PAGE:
A Drinking Life
All I can think about when I’m with Dad is his drinking, and I’ve never even seen him drink. It’s going to stalk me the rest of my life.
What do you say to your sixteen-year-old daughter when she makes a statement like that?
I’ve watched my now-ex-husband go from a non-drinker to a social drinker to a hidden drinker to an alcoholic – still hidden – over the past twenty years.
I have accidentally assuaged a cough with vodka thinking it was my husband’s water.
I have stepped on a beer bottle cap in the shower.
I have driven my kids to school in a car with a shattered windshield after my husband ran into a mailbox.
I have left.
We are newly divorced, his drinking and my inability to live that life any longer at the top of the list of reasons.
But we have two children – a sixteen-year-old daughter and a fourteen-year-old son. Two years ago, I was going out of town and believed it was time to tell them of their father’s drinking. I felt they needed to know for several reasons. First, they were coming to the age of experimenting and peer pressure and middle school and high school and they needed to know that they are genetically predisposed to alcoholism and one sip might change their lives forever. They also needed to know what the “off” thing was in our family, because they weren’t stupid…they knew something was wrong. And they needed to be able to start watching for their father’s subtle tells in case they needed to tell him they would not get in a car with him.
When I told my husband that it was time for me to tell the kids about his drinking – a problem he still doesn’t think he has – he said to me, “You are forbidden from telling them this. And if you tell them without my consent, I will take you down beyond all recognition and the kids will be gobbled up in the crossfire.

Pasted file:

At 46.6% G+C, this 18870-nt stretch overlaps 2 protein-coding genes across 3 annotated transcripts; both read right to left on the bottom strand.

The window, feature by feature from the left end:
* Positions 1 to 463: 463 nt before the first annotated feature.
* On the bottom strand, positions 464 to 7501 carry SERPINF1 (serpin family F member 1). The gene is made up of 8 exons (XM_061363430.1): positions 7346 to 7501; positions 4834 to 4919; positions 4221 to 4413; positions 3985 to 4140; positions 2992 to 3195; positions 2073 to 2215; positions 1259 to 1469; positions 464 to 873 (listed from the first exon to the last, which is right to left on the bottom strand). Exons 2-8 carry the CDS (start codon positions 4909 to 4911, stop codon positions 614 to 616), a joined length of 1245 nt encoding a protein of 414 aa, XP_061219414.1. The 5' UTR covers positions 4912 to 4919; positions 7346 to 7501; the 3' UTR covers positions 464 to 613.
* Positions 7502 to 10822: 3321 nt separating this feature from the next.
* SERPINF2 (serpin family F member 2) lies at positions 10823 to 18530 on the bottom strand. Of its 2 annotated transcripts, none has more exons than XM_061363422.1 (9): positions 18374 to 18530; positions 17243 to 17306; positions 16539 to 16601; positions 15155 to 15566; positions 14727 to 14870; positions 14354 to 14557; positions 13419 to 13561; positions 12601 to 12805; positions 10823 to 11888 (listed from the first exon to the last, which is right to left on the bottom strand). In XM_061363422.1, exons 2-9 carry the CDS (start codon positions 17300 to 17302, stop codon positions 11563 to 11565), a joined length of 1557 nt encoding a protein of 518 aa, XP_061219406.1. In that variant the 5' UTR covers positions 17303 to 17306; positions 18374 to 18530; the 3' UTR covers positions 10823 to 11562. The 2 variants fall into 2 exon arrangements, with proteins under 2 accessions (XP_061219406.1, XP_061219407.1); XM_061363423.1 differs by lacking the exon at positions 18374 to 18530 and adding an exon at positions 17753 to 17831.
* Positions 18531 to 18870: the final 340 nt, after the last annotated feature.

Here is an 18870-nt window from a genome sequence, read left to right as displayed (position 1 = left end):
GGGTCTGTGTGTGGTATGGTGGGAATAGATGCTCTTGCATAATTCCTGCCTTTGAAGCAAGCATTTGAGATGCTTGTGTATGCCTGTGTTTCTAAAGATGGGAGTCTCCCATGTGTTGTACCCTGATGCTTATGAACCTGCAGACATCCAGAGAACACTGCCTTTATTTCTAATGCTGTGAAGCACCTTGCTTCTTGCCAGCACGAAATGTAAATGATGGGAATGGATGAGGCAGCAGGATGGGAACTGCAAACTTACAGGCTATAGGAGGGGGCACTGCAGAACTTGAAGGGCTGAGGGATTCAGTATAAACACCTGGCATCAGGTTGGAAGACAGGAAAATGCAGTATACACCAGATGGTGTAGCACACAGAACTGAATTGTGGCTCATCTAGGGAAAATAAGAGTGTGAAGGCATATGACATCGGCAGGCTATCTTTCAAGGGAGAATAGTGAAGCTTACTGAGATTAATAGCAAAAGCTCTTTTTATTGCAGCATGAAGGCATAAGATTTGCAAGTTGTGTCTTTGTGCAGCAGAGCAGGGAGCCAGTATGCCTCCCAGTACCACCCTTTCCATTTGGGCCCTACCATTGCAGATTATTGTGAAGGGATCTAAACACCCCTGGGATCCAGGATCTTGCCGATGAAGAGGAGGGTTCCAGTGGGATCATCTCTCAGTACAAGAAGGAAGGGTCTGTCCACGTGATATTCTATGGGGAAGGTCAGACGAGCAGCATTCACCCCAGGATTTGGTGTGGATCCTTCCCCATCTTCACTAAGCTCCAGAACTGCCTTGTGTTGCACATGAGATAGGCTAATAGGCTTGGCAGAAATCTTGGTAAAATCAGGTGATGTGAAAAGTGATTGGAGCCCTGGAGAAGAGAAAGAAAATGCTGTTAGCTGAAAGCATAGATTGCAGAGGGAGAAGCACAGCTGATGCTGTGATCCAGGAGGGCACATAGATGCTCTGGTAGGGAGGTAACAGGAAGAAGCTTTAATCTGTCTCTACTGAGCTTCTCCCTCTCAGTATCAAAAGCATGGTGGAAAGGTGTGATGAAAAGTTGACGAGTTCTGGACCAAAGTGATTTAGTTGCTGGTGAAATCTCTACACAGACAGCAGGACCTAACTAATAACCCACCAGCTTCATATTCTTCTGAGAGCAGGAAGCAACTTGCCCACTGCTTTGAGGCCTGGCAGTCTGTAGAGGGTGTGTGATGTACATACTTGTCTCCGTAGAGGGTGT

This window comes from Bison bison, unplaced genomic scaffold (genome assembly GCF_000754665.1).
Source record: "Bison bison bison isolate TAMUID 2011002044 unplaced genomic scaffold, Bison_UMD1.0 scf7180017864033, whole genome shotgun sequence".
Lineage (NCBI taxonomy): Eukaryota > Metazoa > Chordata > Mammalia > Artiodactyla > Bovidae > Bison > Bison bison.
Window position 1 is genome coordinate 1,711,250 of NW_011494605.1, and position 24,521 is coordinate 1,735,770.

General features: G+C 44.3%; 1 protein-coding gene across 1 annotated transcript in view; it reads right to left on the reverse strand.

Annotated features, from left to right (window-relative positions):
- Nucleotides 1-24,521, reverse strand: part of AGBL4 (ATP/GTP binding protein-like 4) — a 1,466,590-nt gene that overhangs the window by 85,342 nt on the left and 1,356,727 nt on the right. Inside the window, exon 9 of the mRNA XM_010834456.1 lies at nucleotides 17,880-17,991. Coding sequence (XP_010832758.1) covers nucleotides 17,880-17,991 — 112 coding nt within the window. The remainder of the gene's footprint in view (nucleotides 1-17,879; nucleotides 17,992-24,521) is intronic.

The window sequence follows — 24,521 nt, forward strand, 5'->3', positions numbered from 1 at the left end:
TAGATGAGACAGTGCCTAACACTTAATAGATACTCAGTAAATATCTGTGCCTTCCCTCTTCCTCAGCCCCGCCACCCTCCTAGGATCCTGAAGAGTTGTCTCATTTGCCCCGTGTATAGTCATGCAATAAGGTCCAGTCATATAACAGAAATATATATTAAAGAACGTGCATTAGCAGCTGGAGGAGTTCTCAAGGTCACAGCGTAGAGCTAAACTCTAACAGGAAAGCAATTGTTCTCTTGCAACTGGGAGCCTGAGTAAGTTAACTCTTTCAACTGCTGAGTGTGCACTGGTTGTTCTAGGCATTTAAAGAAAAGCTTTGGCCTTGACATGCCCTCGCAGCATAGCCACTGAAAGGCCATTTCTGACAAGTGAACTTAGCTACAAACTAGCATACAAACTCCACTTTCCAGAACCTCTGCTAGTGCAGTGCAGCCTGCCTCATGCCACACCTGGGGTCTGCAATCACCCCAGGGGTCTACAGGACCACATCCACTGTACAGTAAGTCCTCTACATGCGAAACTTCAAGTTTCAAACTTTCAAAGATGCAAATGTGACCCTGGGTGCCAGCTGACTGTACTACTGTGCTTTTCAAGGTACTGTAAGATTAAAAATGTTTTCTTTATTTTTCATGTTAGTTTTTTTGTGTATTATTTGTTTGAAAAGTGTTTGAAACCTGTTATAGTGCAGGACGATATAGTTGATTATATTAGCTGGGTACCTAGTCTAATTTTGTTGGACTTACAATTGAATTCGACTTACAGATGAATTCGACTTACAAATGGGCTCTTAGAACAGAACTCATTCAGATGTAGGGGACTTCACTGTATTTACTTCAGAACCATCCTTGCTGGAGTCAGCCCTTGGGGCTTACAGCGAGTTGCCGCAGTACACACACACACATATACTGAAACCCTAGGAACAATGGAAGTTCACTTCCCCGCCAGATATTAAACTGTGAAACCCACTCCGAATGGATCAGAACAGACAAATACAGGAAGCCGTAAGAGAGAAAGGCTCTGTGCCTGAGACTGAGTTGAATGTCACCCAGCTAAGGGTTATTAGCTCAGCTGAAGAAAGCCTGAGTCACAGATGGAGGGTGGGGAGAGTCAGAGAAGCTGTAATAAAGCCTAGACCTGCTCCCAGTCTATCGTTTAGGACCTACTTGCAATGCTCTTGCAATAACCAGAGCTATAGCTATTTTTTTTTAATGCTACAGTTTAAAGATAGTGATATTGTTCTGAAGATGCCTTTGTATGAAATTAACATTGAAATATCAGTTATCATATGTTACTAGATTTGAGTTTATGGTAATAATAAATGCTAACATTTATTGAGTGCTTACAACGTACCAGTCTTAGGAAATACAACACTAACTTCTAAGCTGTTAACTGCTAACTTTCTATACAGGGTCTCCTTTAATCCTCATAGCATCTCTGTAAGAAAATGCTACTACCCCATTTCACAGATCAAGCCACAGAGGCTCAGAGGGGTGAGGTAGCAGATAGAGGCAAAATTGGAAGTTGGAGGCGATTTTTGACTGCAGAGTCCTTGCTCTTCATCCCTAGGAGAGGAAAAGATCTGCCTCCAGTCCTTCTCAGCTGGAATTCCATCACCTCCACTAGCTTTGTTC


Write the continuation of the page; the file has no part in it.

I put my children before my husband. I put my children above his threat. And now they know. And now, as things progress, I have one task with dual purposes and I am hell-bent on figuring out how to accomplish it.
I must protect my children physically and emotionally from their alcoholic father, while simultaneously encouraging them to love and respect him.
Here’s how I’m protecting them:
I’ve introduced them both to AlAteen. They are not currently attending but they have both tried it and know it’s available to them. (http://www.al-anon.alateen.org/)
My daughter is seeing a counselor who is helping her work on communicating with her father in healthier ways. She also spends time with a mentor who loves her and gets the whole twelve step recovery process. She pours into my daughter and prays with her.
My son spends time with the youth pastor and adult pastor at our church. I want him surrounded by good men so he can see what he should be working towards.
I remind them that their dad is in a drinking season. I remind them that he does not drink out in the open but that water might be vodka, that his coffee mug might not have just coffee in it. I do not do this to put my husband down but to lessen my kids’ naiveté. They are too young for this and yet, this is their reality. They need to be able to discern if their father is drinking or not.
I remind them that it’s their right to say no to getting in the car with him, that they can call me or even call the police if they need to.
I also pray for them and remind them that they are being watched over.
Now, here’s how I’m encouraging them to love and respect him:
I remind them that their father loves them. I remind them that he is sad right now because of the divorce and he’s trying to figure out how to move on. I remind them that nobody is perfect, that we all have our issues to work through. I remind them that even in moments when we can’t respect the actual person, we can choose to respect the role. And I remind them that he is more than a drinker, that his drinking does not define who he is.
I am not doing this perfectly. I mess this thing up every day. But there is a greater grace and wisdom that is getting me through, and I’m grateful for the chance to learn how to mother even in this difficult, strange season.